Streaming Media

Streaming Media on Facebook Streaming Media on Twitter Streaming Media on LinkedIn

Tutorial: Synchronizing Layer Animations Using Parenting in Adobe After Effects CC 2014

This tutorial demonstrates a versatile and flexible technique that will match animations between layers you choose to connect to enhance, simplify, and accelerate your animation process.

Adding Animation

Now that we have our text and shape in their final resting place, we can start adding some animation with the use of keyframes. We’re going to add a bouncy ball look to this shape by adjusting our Position values. With your shape layer selected, press P to reveal the position properties.

We want our shape and text to complete the entire animation by the 03;00 mark. We will move our CTI to that area and click the stopwatch icon next to Position (Figure 6, below).

Figure 6. Position values ready to be adjusted.

This action enables keyframes for our position values. We’ve just told After Effects that at this point in time we want our shape to be in the position shown in Figure 7 (below).

Figure 7. Here is where we want the shape at the 03;00 mark in the timeline (the current location of the CTI).

Next, let’s move our CTI to the 02;00 area and adjust the position values again. Here we can drag the X and Y values to the left and right. As you can see in Figure 8 (below), since we’ve enabled the keyframe options for our position, After Effects has automatically added a keyframe to this point because we are adjusting our position values. We want this to fall from the top of our screen so we will adjust these values until we get that look.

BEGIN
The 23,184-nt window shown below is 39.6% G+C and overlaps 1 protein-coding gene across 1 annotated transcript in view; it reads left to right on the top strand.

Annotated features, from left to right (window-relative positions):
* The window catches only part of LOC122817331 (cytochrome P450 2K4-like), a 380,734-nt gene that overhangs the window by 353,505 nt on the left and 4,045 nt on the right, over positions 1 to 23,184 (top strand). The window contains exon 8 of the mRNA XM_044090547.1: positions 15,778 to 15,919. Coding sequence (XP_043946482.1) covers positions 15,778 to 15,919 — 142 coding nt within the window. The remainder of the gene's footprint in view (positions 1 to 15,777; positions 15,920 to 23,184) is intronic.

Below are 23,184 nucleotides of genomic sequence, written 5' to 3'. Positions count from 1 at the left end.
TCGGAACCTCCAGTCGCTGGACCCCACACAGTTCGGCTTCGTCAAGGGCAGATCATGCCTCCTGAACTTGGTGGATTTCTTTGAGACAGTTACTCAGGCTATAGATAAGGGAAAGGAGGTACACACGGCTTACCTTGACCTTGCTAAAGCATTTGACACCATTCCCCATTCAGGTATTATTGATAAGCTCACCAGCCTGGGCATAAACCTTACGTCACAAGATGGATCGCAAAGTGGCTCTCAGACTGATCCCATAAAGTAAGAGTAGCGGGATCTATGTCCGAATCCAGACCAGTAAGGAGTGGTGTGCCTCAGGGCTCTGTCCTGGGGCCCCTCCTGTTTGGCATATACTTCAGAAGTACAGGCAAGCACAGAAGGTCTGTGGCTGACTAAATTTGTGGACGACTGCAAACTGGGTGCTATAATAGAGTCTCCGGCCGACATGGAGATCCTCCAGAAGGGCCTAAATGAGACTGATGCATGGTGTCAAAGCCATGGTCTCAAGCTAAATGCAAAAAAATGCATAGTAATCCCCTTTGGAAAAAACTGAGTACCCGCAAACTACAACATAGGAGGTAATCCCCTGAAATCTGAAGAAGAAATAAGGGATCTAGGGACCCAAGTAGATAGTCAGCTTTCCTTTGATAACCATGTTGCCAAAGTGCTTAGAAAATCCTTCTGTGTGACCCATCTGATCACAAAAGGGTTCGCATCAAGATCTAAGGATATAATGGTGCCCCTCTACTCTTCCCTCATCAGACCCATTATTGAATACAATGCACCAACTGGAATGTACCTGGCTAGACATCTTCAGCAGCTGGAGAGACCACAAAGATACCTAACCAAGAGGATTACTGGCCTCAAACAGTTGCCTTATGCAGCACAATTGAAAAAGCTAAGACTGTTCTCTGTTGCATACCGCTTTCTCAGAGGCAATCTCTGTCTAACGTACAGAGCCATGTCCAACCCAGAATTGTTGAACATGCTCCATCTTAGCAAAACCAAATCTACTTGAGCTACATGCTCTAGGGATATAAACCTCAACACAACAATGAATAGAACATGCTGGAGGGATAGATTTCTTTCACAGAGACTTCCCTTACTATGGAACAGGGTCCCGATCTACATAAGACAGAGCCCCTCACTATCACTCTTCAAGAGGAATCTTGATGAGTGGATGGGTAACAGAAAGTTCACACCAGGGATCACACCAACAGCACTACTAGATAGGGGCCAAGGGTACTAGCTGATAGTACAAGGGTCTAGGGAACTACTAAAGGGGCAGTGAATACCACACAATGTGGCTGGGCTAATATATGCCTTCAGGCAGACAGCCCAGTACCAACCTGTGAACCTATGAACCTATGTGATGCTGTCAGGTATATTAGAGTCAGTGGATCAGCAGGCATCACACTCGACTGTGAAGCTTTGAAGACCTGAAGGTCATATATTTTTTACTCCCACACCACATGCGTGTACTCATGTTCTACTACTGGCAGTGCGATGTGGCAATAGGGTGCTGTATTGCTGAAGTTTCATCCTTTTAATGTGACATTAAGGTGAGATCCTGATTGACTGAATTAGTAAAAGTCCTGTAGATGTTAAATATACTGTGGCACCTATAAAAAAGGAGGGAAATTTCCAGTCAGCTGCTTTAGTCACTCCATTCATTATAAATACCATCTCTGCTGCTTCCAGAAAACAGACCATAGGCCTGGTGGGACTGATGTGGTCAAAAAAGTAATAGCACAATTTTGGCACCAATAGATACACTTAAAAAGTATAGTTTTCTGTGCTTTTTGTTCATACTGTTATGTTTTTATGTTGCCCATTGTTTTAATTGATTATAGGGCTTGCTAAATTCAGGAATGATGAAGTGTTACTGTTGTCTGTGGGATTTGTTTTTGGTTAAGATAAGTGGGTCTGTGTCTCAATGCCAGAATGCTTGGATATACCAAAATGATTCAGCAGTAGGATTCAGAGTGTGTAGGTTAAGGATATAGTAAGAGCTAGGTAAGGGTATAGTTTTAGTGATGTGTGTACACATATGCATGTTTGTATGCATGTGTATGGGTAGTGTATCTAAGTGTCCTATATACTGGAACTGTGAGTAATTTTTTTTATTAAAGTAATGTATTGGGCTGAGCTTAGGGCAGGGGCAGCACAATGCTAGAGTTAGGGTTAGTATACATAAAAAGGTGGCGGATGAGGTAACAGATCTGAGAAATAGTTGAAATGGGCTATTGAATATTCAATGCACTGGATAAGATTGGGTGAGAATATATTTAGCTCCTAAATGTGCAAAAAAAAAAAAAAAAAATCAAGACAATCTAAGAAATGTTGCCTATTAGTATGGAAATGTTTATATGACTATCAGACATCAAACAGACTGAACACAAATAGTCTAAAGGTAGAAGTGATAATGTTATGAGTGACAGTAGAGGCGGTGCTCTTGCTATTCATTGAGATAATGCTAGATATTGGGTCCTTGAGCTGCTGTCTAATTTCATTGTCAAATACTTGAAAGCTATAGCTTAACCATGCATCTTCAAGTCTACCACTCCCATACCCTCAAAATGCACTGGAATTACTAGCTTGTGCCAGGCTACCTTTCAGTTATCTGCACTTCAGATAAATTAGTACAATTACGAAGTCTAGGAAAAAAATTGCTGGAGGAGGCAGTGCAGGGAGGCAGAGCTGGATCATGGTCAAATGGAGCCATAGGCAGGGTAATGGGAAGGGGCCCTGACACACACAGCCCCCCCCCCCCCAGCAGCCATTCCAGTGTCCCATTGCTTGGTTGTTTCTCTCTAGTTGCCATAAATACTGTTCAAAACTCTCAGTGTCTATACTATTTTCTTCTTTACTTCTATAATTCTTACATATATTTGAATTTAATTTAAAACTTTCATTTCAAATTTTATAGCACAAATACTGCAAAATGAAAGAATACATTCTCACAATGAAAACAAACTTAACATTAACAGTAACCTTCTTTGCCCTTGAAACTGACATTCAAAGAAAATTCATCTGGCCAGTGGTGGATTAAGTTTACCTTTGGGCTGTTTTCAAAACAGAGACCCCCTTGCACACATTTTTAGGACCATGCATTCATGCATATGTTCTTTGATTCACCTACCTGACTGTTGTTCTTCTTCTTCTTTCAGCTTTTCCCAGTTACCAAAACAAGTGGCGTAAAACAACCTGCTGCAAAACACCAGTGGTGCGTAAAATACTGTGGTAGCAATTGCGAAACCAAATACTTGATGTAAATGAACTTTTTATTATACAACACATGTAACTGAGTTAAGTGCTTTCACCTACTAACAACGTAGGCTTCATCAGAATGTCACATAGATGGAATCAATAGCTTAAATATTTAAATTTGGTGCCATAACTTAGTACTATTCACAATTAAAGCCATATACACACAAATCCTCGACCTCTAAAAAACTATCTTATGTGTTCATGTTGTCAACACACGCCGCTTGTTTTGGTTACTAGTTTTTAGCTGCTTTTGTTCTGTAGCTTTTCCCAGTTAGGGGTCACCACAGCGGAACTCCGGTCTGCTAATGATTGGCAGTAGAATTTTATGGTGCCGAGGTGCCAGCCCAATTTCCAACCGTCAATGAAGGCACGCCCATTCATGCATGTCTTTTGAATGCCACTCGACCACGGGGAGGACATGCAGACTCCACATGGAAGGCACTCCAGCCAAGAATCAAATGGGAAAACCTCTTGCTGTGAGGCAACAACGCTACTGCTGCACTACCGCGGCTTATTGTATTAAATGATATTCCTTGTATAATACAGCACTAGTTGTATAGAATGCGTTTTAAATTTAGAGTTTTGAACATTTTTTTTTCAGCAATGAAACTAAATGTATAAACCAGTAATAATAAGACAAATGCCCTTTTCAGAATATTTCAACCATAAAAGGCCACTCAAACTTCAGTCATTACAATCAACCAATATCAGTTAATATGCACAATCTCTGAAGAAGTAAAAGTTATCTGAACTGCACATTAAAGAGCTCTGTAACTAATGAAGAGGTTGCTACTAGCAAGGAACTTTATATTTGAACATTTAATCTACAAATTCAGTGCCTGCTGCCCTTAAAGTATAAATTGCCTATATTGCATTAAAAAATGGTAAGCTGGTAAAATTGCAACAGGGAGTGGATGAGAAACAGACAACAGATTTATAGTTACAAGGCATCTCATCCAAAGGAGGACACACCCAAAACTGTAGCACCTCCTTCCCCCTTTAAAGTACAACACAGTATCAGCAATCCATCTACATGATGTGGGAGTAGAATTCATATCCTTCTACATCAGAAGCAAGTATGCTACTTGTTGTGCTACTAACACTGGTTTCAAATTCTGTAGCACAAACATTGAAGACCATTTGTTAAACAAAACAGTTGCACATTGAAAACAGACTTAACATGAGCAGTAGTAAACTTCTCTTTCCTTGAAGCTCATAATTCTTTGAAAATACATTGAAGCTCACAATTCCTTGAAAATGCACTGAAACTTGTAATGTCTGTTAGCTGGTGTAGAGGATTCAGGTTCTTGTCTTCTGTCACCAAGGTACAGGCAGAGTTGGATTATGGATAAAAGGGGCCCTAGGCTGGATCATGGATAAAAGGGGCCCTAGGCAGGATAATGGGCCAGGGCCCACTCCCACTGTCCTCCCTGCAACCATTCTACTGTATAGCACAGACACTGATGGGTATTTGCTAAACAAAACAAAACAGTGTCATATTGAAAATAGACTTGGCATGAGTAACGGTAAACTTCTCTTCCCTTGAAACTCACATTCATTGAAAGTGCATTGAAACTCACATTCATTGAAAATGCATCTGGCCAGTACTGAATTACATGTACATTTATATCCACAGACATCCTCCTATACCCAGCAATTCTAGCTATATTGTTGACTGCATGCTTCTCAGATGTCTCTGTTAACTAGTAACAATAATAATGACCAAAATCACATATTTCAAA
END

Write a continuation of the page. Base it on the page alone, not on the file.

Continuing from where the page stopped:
Figure 8. Keyframe added automatically where we adjusted the position values.

We can move to the 01;00 mark and add another keyframe to continue making this look like a bounce. Finally, we’ll move to the beginning of our timeline and add a final keyframe. You can get a preview of your animation by looking at the graph that After Effects displays (Figure 9, below).

Figure 9. After Effects provides a handy graph of the animation we’ve created.

Once we have our keyframes, we can do a RAM preview of our animation, which you can see at the 2:45 mark in the tutorial vieo.

Parenting the Text Layer

Now we’ll parent our text layer so that it appears in the same way that our shape layer comes in. Make sure that you can see the parenting options by right-clicking in this window and navigating down to Columns and enabling the Parent option (Figure 10, below).

Figure 10. Enabling the Parent option.

Next, we’ll select the pickwhip icon next to our text layer and connect it to our shape layer (Figure 11, below).

Figure 11. Connecting the text layer to the shape layer.

You’ll know that you have successfully connected the two by taking a look at the Parent field next to the text layer. It now shows that the shape layer is the parent to our text layer.

You can also disable parenting options for any layer by changing this value back to None in the drop-down. We won’t do that in this case, but it’s nice to know you have the option.

You can see a RAM preview of this parent effect at the 3:29 mark in the tutorial video. Our text is now animated in the same way that our shape layer is.